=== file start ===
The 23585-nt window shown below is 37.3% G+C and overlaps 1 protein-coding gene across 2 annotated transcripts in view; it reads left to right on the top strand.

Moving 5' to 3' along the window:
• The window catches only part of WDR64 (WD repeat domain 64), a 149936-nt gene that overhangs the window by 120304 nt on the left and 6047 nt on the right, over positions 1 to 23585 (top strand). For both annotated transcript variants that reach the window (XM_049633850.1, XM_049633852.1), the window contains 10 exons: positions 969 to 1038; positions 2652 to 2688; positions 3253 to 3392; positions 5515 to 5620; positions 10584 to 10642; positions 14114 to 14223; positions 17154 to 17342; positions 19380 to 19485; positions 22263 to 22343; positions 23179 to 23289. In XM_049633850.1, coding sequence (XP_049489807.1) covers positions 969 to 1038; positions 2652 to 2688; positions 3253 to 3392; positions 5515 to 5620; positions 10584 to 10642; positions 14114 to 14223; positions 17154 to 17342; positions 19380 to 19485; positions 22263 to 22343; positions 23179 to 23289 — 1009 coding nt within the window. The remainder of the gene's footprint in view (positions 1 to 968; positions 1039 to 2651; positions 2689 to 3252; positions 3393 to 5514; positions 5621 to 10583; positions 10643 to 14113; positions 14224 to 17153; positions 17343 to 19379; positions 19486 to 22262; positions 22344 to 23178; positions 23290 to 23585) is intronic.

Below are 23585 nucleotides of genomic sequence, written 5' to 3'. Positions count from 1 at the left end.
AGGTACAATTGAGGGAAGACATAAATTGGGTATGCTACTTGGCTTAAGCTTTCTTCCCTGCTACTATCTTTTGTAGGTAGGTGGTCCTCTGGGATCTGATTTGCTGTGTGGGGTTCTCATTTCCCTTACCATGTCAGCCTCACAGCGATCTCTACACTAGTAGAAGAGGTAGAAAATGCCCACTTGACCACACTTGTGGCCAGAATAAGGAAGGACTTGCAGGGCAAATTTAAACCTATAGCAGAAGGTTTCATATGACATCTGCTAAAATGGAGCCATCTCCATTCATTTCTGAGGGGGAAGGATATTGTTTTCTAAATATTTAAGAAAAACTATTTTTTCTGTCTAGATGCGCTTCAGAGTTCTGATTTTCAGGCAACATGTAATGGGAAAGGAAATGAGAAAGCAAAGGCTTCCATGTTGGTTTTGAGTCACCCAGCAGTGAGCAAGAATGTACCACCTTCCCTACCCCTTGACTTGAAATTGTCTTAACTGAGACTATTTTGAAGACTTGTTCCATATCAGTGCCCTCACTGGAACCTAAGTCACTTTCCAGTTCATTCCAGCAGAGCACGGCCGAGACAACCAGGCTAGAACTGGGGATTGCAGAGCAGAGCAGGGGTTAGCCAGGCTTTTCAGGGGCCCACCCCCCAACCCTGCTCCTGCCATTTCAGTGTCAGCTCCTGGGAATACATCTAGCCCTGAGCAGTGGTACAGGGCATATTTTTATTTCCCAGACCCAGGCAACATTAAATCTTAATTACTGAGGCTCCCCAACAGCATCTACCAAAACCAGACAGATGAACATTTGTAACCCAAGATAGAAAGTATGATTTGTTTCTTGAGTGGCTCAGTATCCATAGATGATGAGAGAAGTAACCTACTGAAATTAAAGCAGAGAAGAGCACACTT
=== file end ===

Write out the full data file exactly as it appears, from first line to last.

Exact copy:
The 23585-nt window shown below is 37.3% G+C and overlaps 1 protein-coding gene across 2 annotated transcripts in view; it reads left to right on the top strand.

Moving 5' to 3' along the window:
• The window catches only part of WDR64 (WD repeat domain 64), a 149936-nt gene that overhangs the window by 120304 nt on the left and 6047 nt on the right, over positions 1 to 23585 (top strand). For both annotated transcript variants that reach the window (XM_049633850.1, XM_049633852.1), the window contains 10 exons: positions 969 to 1038; positions 2652 to 2688; positions 3253 to 3392; positions 5515 to 5620; positions 10584 to 10642; positions 14114 to 14223; positions 17154 to 17342; positions 19380 to 19485; positions 22263 to 22343; positions 23179 to 23289. In XM_049633850.1, coding sequence (XP_049489807.1) covers positions 969 to 1038; positions 2652 to 2688; positions 3253 to 3392; positions 5515 to 5620; positions 10584 to 10642; positions 14114 to 14223; positions 17154 to 17342; positions 19380 to 19485; positions 22263 to 22343; positions 23179 to 23289 — 1009 coding nt within the window. The remainder of the gene's footprint in view (positions 1 to 968; positions 1039 to 2651; positions 2689 to 3252; positions 3393 to 5514; positions 5621 to 10583; positions 10643 to 14113; positions 14224 to 17153; positions 17343 to 19379; positions 19486 to 22262; positions 22344 to 23178; positions 23290 to 23585) is intronic.

Below are 23585 nucleotides of genomic sequence, written 5' to 3'. Positions count from 1 at the left end.
AGGTACAATTGAGGGAAGACATAAATTGGGTATGCTACTTGGCTTAAGCTTTCTTCCCTGCTACTATCTTTTGTAGGTAGGTGGTCCTCTGGGATCTGATTTGCTGTGTGGGGTTCTCATTTCCCTTACCATGTCAGCCTCACAGCGATCTCTACACTAGTAGAAGAGGTAGAAAATGCCCACTTGACCACACTTGTGGCCAGAATAAGGAAGGACTTGCAGGGCAAATTTAAACCTATAGCAGAAGGTTTCATATGACATCTGCTAAAATGGAGCCATCTCCATTCATTTCTGAGGGGGAAGGATATTGTTTTCTAAATATTTAAGAAAAACTATTTTTTCTGTCTAGATGCGCTTCAGAGTTCTGATTTTCAGGCAACATGTAATGGGAAAGGAAATGAGAAAGCAAAGGCTTCCATGTTGGTTTTGAGTCACCCAGCAGTGAGCAAGAATGTACCACCTTCCCTACCCCTTGACTTGAAATTGTCTTAACTGAGACTATTTTGAAGACTTGTTCCATATCAGTGCCCTCACTGGAACCTAAGTCACTTTCCAGTTCATTCCAGCAGAGCACGGCCGAGACAACCAGGCTAGAACTGGGGATTGCAGAGCAGAGCAGGGGTTAGCCAGGCTTTTCAGGGGCCCACCCCCCAACCCTGCTCCTGCCATTTCAGTGTCAGCTCCTGGGAATACATCTAGCCCTGAGCAGTGGTACAGGGCATATTTTTATTTCCCAGACCCAGGCAACATTAAATCTTAATTACTGAGGCTCCCCAACAGCATCTACCAAAACCAGACAGATGAACATTTGTAACCCAAGATAGAAAGTATGATTTGTTTCTTGAGTGGCTCAGTATCCATAGATGATGAGAGAAGTAACCTACTGAAATTAAAGCAGAGAAGAGCACACTT